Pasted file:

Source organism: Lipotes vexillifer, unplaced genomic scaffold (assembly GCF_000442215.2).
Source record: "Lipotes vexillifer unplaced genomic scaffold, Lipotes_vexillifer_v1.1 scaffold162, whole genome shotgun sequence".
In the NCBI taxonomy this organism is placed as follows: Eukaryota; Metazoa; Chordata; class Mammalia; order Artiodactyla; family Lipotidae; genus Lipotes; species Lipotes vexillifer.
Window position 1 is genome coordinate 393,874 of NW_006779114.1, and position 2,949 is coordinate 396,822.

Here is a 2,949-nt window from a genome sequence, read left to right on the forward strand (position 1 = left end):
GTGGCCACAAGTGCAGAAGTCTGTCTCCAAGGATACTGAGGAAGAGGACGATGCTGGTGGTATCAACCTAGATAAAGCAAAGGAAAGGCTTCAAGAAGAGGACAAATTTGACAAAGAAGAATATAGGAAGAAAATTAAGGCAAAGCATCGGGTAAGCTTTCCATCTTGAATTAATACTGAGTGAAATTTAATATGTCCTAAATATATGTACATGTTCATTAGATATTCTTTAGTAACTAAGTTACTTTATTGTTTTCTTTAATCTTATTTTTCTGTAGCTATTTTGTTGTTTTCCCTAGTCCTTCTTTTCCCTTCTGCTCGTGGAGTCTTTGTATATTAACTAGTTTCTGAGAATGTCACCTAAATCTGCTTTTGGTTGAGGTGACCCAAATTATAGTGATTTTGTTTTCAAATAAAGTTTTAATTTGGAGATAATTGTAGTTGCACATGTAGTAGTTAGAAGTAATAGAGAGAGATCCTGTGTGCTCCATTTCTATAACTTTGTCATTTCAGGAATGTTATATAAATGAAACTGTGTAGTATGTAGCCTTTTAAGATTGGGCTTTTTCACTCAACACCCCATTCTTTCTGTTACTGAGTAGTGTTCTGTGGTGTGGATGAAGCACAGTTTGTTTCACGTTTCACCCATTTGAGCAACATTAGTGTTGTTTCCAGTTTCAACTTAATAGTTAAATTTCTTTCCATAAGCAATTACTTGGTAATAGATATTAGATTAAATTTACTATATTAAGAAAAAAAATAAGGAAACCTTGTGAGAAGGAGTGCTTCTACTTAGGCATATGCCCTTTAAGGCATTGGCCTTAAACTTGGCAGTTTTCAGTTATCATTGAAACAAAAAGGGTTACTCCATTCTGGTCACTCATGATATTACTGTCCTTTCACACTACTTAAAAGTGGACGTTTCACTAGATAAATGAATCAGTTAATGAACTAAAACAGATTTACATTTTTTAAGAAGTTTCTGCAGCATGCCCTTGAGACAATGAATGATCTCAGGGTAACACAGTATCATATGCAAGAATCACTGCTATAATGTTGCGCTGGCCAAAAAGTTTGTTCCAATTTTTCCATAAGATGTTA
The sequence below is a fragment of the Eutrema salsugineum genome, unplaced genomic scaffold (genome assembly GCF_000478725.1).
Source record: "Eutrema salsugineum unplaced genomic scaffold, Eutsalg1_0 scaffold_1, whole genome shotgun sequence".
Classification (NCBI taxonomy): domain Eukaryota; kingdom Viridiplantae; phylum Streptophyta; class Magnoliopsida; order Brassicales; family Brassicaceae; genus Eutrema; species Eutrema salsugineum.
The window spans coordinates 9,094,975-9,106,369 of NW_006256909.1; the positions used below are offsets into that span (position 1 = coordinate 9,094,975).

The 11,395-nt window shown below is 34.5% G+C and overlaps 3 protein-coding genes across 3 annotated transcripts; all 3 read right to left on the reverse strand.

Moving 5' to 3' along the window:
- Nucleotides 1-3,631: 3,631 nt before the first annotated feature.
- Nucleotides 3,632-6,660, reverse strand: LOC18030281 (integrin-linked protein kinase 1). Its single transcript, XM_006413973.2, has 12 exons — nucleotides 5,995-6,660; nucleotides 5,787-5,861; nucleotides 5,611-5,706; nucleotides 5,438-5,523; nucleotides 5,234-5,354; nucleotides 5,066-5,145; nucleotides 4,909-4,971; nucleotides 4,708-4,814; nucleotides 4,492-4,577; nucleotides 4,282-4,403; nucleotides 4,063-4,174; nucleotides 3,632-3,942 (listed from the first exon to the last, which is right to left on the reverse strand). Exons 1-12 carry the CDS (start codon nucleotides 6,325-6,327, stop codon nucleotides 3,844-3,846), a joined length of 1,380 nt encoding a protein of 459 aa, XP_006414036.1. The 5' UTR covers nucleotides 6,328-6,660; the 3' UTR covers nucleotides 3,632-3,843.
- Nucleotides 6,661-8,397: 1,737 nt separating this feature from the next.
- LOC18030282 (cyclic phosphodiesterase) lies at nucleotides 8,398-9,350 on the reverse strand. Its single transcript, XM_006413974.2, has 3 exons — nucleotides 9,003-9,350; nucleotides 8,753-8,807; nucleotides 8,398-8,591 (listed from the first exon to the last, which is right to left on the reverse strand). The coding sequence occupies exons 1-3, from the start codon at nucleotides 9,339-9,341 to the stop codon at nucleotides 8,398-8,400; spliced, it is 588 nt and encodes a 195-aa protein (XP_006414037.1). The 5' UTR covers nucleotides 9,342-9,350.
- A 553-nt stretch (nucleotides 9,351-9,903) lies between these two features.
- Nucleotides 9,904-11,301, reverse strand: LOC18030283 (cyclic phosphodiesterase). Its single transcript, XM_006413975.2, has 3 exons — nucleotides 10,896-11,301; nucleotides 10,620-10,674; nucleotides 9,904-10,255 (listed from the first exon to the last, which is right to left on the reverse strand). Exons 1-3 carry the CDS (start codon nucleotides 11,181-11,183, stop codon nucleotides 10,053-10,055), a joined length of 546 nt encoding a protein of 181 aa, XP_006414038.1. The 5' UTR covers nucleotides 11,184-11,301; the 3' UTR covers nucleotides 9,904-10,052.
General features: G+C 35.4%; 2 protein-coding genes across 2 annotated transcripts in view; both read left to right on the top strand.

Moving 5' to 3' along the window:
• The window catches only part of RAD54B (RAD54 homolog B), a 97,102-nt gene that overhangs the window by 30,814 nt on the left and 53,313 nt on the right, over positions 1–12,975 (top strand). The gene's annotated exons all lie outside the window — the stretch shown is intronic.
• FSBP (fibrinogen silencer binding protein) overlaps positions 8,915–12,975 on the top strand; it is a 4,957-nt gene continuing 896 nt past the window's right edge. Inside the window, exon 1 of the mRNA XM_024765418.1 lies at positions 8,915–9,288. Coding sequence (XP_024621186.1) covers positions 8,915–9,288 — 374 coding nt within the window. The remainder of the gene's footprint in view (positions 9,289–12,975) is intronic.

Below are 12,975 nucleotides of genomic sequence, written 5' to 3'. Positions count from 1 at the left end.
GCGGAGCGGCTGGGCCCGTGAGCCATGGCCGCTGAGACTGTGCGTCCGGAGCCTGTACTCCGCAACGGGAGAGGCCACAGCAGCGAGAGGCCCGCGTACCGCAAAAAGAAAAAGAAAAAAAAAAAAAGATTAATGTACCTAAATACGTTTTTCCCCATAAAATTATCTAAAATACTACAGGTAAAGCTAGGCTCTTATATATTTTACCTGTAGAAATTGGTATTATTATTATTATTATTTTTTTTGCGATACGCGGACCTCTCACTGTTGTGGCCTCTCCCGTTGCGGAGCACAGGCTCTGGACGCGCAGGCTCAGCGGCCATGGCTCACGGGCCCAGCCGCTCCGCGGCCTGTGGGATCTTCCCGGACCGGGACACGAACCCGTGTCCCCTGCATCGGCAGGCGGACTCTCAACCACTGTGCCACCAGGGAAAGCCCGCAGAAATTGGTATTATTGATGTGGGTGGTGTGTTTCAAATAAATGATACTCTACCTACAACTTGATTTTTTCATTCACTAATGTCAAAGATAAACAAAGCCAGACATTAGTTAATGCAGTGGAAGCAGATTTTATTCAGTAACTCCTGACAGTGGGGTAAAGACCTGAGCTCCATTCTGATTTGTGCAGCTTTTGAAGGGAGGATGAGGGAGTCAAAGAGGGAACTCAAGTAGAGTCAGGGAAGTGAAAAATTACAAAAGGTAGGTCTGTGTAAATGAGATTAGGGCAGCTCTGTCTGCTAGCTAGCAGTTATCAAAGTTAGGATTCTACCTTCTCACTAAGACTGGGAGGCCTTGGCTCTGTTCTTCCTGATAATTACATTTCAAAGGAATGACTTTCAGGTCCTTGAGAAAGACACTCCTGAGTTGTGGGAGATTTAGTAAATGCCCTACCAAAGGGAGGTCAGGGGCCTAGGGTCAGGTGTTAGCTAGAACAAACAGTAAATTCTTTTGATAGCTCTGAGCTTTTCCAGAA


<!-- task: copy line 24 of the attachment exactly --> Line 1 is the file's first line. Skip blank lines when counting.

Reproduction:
GCGGAGCGGCTGGGCCCGTGAGCCATGGCCGCTGAGACTGTGCGTCCGGAGCCTGTACTCCGCAACGGGAGAGGCCACAGCAGCGAGAGGCCCGCGTACCGCAAAAAGAAAAAGAAAAAAAAAAAAAGATTAATGTACCTAAATACGTTTTTCCCCATAAAATTATCTAAAATACTACAGGTAAAGCTAGGCTCTTATATATTTTACCTGTAGAAATTGGTATTATTATTATTATTATTTTTTTTGCGATACGCGGACCTCTCACTGTTGTGGCCTCTCCCGTTGCGGAGCACAGGCTCTGGACGCGCAGGCTCAGCGGCCATGGCTCACGGGCCCAGCCGCTCCGCGGCCTGTGGGATCTTCCCGGACCGGGACACGAACCCGTGTCCCCTGCATCGGCAGGCGGACTCTCAACCACTGTGCCACCAGGGAAAGCCCGCAGAAATTGGTATTATTGATGTGGGTGGTGTGTTTCAAATAAATGATACTCTACCTACAACTTGATTTTTTCATTCACTAATGTCAAAGATAAACAAAGCCAGACATTAGTTAATGCAGTGGAAGCAGATTTTATTCAGTAACTCCTGACAGTGGGGTAAAGACCTGAGCTCCATTCTGATTTGTGCAGCTTTTGAAGGGAGGATGAGGGAGTCAAAGAGGGAACTCAAGTAGAGTCAGGGAAGTGAAAAATTACAAAAGGTAGGTCTGTGTAAATGAGATTAGGGCAGCTCTGTCTGCTAGCTAGCAGTTATCAAAGTTAGGATTCTACCTTCTCACTAAGACTGGGAGGCCTTGGCTCTGTTCTTCCTGATAATTACATTTCAAAGGAATGACTTTCAGGTCCTTGAGAAAGACACTCCTGAGTTGTGGGAGATTTAGTAAATGCCCTACCAAAGGGAGGTCAGGGGCCTAGGGTCAGGTGTTAGCTAGAACAAACAGTAAATTCTTTTGATAGCTCTGAGCTTTTCCAGAA